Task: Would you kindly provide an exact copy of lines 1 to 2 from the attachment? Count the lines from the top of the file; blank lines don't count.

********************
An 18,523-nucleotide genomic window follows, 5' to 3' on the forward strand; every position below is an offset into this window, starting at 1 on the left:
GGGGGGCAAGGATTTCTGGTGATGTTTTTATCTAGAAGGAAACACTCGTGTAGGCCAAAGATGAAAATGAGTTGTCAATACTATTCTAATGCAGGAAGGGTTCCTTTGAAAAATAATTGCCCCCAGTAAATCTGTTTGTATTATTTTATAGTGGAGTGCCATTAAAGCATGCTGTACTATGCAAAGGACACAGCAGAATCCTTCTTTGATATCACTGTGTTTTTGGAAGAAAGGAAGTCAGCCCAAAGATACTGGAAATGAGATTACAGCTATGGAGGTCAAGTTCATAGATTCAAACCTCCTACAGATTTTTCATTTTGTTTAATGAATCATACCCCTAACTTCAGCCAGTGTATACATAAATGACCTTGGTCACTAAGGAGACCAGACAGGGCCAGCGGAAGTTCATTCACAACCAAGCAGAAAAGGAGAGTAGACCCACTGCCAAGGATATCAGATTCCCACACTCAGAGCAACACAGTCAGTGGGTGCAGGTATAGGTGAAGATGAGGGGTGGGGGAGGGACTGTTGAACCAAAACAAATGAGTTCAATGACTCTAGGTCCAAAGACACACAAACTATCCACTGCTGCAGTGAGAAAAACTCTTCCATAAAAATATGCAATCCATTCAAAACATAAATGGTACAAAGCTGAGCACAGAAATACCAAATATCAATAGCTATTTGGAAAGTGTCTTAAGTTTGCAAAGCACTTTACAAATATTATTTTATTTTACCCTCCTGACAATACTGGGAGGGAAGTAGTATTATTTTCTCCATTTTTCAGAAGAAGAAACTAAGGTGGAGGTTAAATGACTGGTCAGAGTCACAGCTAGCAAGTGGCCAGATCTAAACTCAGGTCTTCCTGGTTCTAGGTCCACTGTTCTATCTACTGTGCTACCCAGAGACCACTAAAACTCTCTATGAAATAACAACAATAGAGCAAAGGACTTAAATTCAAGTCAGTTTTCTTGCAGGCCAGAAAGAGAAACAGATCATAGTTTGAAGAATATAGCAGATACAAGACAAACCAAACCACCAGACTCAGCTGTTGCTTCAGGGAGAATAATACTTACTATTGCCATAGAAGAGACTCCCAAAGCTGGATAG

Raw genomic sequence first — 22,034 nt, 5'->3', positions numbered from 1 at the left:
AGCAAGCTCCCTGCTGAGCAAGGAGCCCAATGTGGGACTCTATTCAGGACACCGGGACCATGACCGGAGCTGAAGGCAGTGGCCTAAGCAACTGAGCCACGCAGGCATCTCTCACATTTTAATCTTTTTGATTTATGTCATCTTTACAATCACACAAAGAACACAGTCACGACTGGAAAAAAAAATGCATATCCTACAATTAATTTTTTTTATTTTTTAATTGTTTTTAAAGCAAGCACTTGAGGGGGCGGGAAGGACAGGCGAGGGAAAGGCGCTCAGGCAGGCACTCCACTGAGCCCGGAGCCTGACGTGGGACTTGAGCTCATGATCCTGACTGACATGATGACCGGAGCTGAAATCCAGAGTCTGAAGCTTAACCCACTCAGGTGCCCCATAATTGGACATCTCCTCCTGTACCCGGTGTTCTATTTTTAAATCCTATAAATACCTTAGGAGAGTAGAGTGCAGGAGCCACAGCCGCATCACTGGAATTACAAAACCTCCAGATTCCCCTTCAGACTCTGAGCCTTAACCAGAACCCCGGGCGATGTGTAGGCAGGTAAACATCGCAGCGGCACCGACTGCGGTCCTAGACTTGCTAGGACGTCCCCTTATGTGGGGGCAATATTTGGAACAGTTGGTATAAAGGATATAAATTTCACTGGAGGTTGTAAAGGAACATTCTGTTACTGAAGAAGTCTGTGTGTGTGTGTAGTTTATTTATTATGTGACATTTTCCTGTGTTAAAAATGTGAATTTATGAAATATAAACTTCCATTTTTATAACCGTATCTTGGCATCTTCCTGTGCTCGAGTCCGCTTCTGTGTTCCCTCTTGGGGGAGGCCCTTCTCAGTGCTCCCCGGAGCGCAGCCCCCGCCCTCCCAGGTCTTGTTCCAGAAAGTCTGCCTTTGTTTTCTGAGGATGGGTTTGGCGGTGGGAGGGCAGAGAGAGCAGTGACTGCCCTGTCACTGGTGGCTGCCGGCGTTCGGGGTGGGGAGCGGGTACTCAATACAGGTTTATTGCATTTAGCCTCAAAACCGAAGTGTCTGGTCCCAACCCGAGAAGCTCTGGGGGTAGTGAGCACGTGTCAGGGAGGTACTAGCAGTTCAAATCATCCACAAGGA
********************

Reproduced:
An 18,523-nucleotide genomic window follows, 5' to 3' on the forward strand; every position below is an offset into this window, starting at 1 on the left:
GGGGGGCAAGGATTTCTGGTGATGTTTTTATCTAGAAGGAAACACTCGTGTAGGCCAAAGATGAAAATGAGTTGTCAATACTATTCTAATGCAGGAAGGGTTCCTTTGAAAAATAATTGCCCCCAGTAAATCTGTTTGTATTATTTTATAGTGGAGTGCCATTAAAGCATGCTGTACTATGCAAAGGACACAGCAGAATCCTTCTTTGATATCACTGTGTTTTTGGAAGAAAGGAAGTCAGCCCAAAGATACTGGAAATGAGATTACAGCTATGGAGGTCAAGTTCATAGATTCAAACCTCCTACAGATTTTTCATTTTGTTTAATGAATCATACCCCTAACTTCAGCCAGTGTATACATAAATGACCTTGGTCACTAAGGAGACCAGACAGGGCCAGCGGAAGTTCATTCACAACCAAGCAGAAAAGGAGAGTAGACCCACTGCCAAGGATATCAGATTCCCACACTCAGAGCAACACAGTCAGTGGGTGCAGGTATAGGTGAAGATGAGGGGTGGGGGAGGGACTGTTGAACCAAAACAAATGAGTTCAATGACTCTAGGTCCAAAGACACACAAACTATCCACTGCTGCAGTGAGAAAAACTCTTCCATAAAAATATGCAATCCATTCAAAACATAAATGGTACAAAGCTGAGCACAGAAATACCAAATATCAATAGCTATTTGGAAAGTGTCTTAAGTTTGCAAAGCACTTTACAAATATTATTTTATTTTACCCTCCTGACAATACTGGGAGGGAAGTAGTATTATTTTCTCCATTTTTCAGAAGAAGAAACTAAGGTGGAGGTTAAATGACTGGTCAGAGTCACAGCTAGCAAGTGGCCAGATCTAAACTCAGGTCTTCCTGGTTCTAGGTCCACTGTTCTATCTACTGTGCTACCCAGAGACCACTAAAACTCTCTATGAAATAACAACAATAGAGCAAAGGACTTAAATTCAAGTCAGTTTTCTTGCAGGCCAGAAAGAGAAACAGATCATAGTTTGAAGAATATAGCAGATACAAGACAAACCAAACCACCAGACTCAGCTGTTGCTTCAGGGAGAATAATACTTACTATTGCCATAGAAGAGACTCCCAAAGCTGGATAG